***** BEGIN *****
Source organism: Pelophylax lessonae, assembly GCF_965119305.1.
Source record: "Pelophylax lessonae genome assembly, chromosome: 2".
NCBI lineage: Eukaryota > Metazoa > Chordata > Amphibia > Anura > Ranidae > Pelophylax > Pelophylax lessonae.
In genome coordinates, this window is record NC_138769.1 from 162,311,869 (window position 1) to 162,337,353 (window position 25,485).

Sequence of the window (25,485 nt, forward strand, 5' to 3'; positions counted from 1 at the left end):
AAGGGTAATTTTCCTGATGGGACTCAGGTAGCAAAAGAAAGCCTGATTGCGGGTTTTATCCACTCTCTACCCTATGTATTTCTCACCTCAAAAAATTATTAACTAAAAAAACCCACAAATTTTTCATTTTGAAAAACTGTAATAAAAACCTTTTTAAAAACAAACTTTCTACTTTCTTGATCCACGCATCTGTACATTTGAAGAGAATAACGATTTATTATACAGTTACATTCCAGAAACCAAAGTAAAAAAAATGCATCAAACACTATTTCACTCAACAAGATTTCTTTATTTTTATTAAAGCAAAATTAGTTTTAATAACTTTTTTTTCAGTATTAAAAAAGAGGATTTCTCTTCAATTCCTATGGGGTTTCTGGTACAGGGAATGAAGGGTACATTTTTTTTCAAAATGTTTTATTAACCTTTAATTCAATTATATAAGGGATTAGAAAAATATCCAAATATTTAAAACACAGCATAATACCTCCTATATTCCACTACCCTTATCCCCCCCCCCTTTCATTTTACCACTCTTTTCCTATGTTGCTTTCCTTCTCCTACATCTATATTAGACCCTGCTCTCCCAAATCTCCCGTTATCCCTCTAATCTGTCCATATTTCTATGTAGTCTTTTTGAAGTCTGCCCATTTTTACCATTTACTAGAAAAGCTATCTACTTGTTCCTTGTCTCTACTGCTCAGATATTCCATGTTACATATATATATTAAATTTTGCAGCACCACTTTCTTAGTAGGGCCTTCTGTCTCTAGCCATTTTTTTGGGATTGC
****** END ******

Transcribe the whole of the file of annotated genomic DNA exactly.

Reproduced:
Source organism: Pelophylax lessonae, assembly GCF_965119305.1.
Source record: "Pelophylax lessonae genome assembly, chromosome: 2".
NCBI lineage: Eukaryota > Metazoa > Chordata > Amphibia > Anura > Ranidae > Pelophylax > Pelophylax lessonae.
In genome coordinates, this window is record NC_138769.1 from 162,311,869 (window position 1) to 162,337,353 (window position 25,485).

Sequence of the window (25,485 nt, forward strand, 5' to 3'; positions counted from 1 at the left end):
AAGGGTAATTTTCCTGATGGGACTCAGGTAGCAAAAGAAAGCCTGATTGCGGGTTTTATCCACTCTCTACCCTATGTATTTCTCACCTCAAAAAATTATTAACTAAAAAAACCCACAAATTTTTCATTTTGAAAAACTGTAATAAAAACCTTTTTAAAAACAAACTTTCTACTTTCTTGATCCACGCATCTGTACATTTGAAGAGAATAACGATTTATTATACAGTTACATTCCAGAAACCAAAGTAAAAAAAATGCATCAAACACTATTTCACTCAACAAGATTTCTTTATTTTTATTAAAGCAAAATTAGTTTTAATAACTTTTTTTTCAGTATTAAAAAAGAGGATTTCTCTTCAATTCCTATGGGGTTTCTGGTACAGGGAATGAAGGGTACATTTTTTTTCAAAATGTTTTATTAACCTTTAATTCAATTATATAAGGGATTAGAAAAATATCCAAATATTTAAAACACAGCATAATACCTCCTATATTCCACTACCCTTATCCCCCCCCCCTTTCATTTTACCACTCTTTTCCTATGTTGCTTTCCTTCTCCTACATCTATATTAGACCCTGCTCTCCCAAATCTCCCGTTATCCCTCTAATCTGTCCATATTTCTATGTAGTCTTTTTGAAGTCTGCCCATTTTTACCATTTACTAGAAAAGCTATCTACTTGTTCCTTGTCTCTACTGCTCAGATATTCCATGTTACATATATATATTAAATTTTGCAGCACCACTTTCTTAGTAGGGCCTTCTGTCTCTAGCCATTTTTTTGGGATTGC